This Try Hack Me room guided users through the basics of web application pentesting. I learned about SMB enumeration and bruteforcing domains. This walkthrough also introduces bruteforcing logins with
hydra and once the machine is compromised, elevating user privileges.
First things first let’s scan the box. I used the command
nmap -sV -sS $IP and redirected the output to the file
nmap/nmap.txt. It looks like there is an http server on this box. Let’s try and connect to it to see if it is actually accessible. Doesn’t look like we can access it. Let’s run a gobuster scan on the domain to just see if we can access any other pages. After running the command
gobuster dir -u http://$IP:80 -w /usr/share/dirbuster/wordlists/directory-list-2.3-small.txt, we can see that there is a directory called
development. Let’s go to it in the browser and take a look.
This is a great find because it indexes what we have in the directory. It looks like theses are internal notes.
2018-04-23: I've been messing with that struts stuff, and it's pretty cool! I think it might be neat to host that on this server too. Haven't made any real web apps yet, but I have tried that example you get to show off how it works (and it's the REST version of the example!). Oh, and right now I'm using version 2.5.12, because other versions were giving me trouble. -K 2018-04-22: SMB has been configured. -K 2018-04-21: I got Apache set up. Will put in our content later. -J
For J: I've been auditing the contents of /etc/shadow to make sure we don't have any weak credentials, and I was able to crack your hash really easily. You know our password policy, so please follow it? Change that password ASAP. -K
To sum up the notes, it sounds like the user J has a weak password. Our nmap scan showed that then ssh port was open we we might be able to try and brute force some credentials with hydra. After doing some research it looks like hydra might not be the first step. To figure out the users we need to enumerate the SMB port with the tool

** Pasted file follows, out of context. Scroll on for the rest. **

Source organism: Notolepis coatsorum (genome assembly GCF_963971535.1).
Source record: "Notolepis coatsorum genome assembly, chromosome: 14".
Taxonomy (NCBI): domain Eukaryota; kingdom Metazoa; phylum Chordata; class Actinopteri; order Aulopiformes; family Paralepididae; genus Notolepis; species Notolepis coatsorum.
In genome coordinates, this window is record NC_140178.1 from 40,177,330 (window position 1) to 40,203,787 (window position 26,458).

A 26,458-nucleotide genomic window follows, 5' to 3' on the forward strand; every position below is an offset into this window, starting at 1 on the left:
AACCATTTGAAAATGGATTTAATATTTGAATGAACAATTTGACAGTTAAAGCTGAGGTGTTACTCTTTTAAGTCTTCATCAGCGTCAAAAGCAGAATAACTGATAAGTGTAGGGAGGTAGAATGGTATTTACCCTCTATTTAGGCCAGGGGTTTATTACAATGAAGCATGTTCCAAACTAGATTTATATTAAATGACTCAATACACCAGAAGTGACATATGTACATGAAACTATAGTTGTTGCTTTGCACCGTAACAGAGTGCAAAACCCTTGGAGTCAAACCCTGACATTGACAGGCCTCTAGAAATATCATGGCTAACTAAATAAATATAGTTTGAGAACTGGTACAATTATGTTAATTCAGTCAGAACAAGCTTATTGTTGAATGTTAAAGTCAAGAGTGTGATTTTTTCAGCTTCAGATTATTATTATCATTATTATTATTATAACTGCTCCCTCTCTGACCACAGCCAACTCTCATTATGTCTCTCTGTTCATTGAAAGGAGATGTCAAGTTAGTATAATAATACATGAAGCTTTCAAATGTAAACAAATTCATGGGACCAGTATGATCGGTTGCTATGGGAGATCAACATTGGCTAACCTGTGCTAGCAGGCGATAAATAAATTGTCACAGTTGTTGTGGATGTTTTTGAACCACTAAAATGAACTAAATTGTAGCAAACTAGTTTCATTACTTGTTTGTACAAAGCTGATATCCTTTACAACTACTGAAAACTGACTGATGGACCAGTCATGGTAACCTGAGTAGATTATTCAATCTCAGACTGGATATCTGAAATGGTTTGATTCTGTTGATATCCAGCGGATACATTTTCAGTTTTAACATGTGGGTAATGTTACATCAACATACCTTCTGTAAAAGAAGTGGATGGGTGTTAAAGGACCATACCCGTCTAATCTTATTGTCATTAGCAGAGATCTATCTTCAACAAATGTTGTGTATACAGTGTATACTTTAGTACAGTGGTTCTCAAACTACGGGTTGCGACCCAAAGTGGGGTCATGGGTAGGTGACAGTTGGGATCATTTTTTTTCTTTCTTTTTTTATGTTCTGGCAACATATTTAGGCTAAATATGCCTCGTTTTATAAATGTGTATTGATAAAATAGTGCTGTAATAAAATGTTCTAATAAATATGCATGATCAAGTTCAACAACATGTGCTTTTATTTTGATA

enum4linux. Use the command
enum4linux -a $IP to enumerate the SMB configuration. I outputted this to a file called
smb_enum.txt it found two users, jan and kay. Now that we have these usernames we can use hydra to bruteforce jan’s ssh password since we know she has a weak password. Use the command
hydra -l jan -P /usr/share/wordlists/rockyou.txt $IP so start the attack. Once the attack has been completed we can see that jan’s password is
username: jan password: armando
Next I enumerated the possible exploits on our target machine. I used this article to learn how to use LinEnum to scan for vulnerabilities on the target machine. First I sshed into the machine then navigated to
/var/tmp so that I could copy the LinEnum script onto the machine. Then I ran the script. It looks like kay might had misconfigured her ssh files. If we copy her private key and has it we should be able to find out her password with John. First exfiltrate the private key. Next, use the command
python /usr/share/john/ssh2john.py id_rsa > id_rsa.hash. Now we can use JtR to break this hash against the RockYou wordlist. Use the command
/usr/sbin/john --wordlist=/usr/share/wordlists/rockyou.txt id_rsa.hash against the has to crack it. And soon enough the password pops out as
username: kay password: beeswax
Now if we try to connect to the server with user kay we can use her passphase to use the private key. Use the command
ssh -i id_rsa kay@$IP then enter
beeswax when prompted for the private key password. If you get errors saying that the private key has bad permissions you can use the command
chmod 600 id_rsa to fix that. Now we have access to the user kay. Cat out the
password.bak file to get the final password and we are done! Congratulations!
After some more investigating, it also looks like we may even be able to become the root user from kay. If we run the command
sudo -l and put in the password we just got we can see that kay can run sudo commands. So if we try to use the command
sudo su we should be able to switch our user to root. And what do you know it works! There is also a flag in
/root/flag.txt check it out.